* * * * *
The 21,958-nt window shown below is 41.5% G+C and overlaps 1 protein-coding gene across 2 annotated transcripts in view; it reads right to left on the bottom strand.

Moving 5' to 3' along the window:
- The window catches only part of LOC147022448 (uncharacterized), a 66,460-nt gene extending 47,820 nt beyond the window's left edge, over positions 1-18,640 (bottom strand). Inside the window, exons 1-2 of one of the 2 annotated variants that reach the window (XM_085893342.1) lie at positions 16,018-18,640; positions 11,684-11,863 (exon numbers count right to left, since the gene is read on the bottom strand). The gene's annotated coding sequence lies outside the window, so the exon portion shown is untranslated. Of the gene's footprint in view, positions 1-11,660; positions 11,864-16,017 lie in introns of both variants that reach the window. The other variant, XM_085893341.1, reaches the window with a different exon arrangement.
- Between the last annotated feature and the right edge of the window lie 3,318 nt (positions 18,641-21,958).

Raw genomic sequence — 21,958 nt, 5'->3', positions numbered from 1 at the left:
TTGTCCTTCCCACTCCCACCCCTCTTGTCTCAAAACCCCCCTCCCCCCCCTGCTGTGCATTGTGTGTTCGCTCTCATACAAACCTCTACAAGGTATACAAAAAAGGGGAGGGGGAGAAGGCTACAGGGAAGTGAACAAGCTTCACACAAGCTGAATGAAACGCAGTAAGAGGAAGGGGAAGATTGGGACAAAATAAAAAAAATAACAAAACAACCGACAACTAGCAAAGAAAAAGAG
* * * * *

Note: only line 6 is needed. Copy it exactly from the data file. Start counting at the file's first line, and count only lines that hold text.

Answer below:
TTGTCCTTCCCACTCCCACCCCTCTTGTCTCAAAACCCCCCTCCCCCCCCTGCTGTGCATTGTGTGTTCGCTCTCATACAAACCTCTACAAGGTATACAAAAAAGGGGAGGGGGAGAAGGCTACAGGGAAGTGAACAAGCTTCACACAAGCTGAATGAAACGCAGTAAGAGGAAGGGGAAGATTGGGACAAAATAAAAAAAATAACAAAACAACCGACAACTAGCAAAGAAAAAGAG